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Go Back   SailNet Community > On Board > Gear & Maintenance > Electrical Systems > measure amp usage
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Topic Review (Newest First)
03-31-2010 09:24 AM
donradclife I've been in marinas where I've had to pay for my electricity, and my estimate of liveaboard usage is 1-1.5 kwh/day. That is equivalent to 80-120 amp-hours at 12v, but it is hard to get an accurate estimate. The battery chargers are notoriously inefficient, I leave my solar panels connected, and we tend to leave things like the TV plugged in at the dock.
03-29-2010 06:46 PM
sailingdog Probably.
Quote:
Originally Posted by wind_magic View Post
I assumed that the OP knew about DC amp measurements and was asking about shore power for a reason, am I wrong ?
03-29-2010 06:36 PM
wind_magic I assumed that the OP knew about DC amp measurements and was asking about shore power for a reason, am I wrong ?
03-29-2010 03:45 PM
sailingdog That was my intent in another thread on solar power... as sizing a battery bank really requires you have some idea of what your daily usage is...

Then, if you are long term cruising, you multiply the daily usage by the number of days you want to go between recharging and then multiply that by THREE to get a rough bank size. This is based on the idea that you will generally not be recharging to 100% but to 85%, since it takes a lot more energy to go from 85% to 100%...

Then you try and size your passive recharging capacity to equal or be a bit more than your average daily usage.

Quote:
Originally Posted by btrayfors View Post
Uhhh....I think we have a disconnect here (pun intended).

Don't know what amp measurement of shorepower really has to do with rewiring the boat.

I suspect that whoever made the suggestion to "figure out my consumption pattern" was talking mostly about 12V DC power, i.e., power drawn from the batteries. That is very much related to boat wiring.

Am I right?

Bill
03-29-2010 03:09 PM
Maine Sail
Quote:
Originally Posted by QuickMick View Post
I need to rewire the boat, and it has been widely (and wisely) advised that the first place to start is to figure out my consumption pattern. Is there an easy way to do this by using the demised electrical box on the dock? take a reading on a friday at 5, sunday at five, divide result by two (i thought a two day sample would be more accurate). anyone know 1)if this makes sense and 2)how the heck do i read an electric meter?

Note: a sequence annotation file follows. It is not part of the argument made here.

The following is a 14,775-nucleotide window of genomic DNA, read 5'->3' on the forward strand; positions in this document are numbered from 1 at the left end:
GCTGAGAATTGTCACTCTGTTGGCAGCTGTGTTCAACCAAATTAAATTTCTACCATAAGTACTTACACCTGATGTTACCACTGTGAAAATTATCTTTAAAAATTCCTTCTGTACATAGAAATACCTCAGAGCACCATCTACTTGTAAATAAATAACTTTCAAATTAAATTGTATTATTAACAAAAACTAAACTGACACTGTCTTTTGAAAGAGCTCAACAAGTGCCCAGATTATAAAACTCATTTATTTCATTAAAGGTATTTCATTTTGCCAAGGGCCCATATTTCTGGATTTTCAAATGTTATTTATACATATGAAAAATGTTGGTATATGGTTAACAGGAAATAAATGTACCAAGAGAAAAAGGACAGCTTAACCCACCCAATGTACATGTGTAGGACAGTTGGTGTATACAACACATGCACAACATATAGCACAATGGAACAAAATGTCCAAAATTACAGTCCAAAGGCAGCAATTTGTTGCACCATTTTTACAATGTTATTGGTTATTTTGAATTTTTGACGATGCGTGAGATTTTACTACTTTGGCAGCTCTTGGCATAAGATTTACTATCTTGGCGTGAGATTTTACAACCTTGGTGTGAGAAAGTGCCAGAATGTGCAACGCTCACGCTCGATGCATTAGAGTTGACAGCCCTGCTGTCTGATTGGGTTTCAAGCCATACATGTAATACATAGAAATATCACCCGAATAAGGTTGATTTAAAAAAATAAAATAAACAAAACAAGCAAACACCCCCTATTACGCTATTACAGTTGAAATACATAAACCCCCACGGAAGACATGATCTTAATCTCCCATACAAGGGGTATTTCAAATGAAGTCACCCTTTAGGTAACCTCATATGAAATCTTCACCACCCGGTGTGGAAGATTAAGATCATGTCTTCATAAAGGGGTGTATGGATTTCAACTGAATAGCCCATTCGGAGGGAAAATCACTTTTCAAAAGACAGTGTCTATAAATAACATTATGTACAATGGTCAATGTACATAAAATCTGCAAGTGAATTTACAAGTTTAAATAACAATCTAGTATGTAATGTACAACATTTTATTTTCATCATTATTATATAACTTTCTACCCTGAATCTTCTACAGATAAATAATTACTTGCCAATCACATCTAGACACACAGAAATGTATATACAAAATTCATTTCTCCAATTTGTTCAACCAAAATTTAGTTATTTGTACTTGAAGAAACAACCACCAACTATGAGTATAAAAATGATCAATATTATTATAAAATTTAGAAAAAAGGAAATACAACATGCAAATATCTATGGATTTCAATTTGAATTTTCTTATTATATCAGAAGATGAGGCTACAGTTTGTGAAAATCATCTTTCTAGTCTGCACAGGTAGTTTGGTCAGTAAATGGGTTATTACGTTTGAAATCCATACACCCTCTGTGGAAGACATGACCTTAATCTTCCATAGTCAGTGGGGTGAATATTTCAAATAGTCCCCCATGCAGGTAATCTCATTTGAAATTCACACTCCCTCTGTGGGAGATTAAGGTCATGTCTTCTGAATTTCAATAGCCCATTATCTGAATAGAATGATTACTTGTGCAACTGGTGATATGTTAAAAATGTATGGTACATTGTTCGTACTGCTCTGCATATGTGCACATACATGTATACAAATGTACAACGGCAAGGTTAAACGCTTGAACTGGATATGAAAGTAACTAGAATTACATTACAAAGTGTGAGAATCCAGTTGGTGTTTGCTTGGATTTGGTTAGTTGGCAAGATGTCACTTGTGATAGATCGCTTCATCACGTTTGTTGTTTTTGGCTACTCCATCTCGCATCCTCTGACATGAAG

thanks
Please do not take this the wrong way as I mean it in sincerity and with the safety of you, your crew and your vessel in mind.

If you are asking this question, the way you are, you really should do a LOT more reading on the subject of re-wiring your boat.

We also don't know which consumption you are trying to ascertain? DC consumption? This is the wrong way to go about trying to figure it and one that is not likely to be accurate even if you do all the math including charge efficiency factors, inverter efficiency factors, charger / acceptance factors etc. etc. on and on.

Figuring "consumption" for 110v shore power is rather non-sensical as you size the wiring, over current protection and circuits based on loads. A 30 amp shore power system should be more than adequate for a G-30.

Charlie Wing and Nigel Calder's books are about the best going. I always recommend Charlie's book first as it is more simple and to the point and includes multiple wiring diagrams.

If you don't know how to figure basic consumption, re-wiring a whole boat could be a scary & unsafe process in the end result. Please, please, please educate yourself on marine AC/DC wiring before undertaking this project. Burn down a marina due to non-accepted wiring practices and your insurance company may not stand behind you.. Please be careful!

There are many ways to ascertain DC consumption but the most accurate, because many items are variable consumers, is a battery monitor.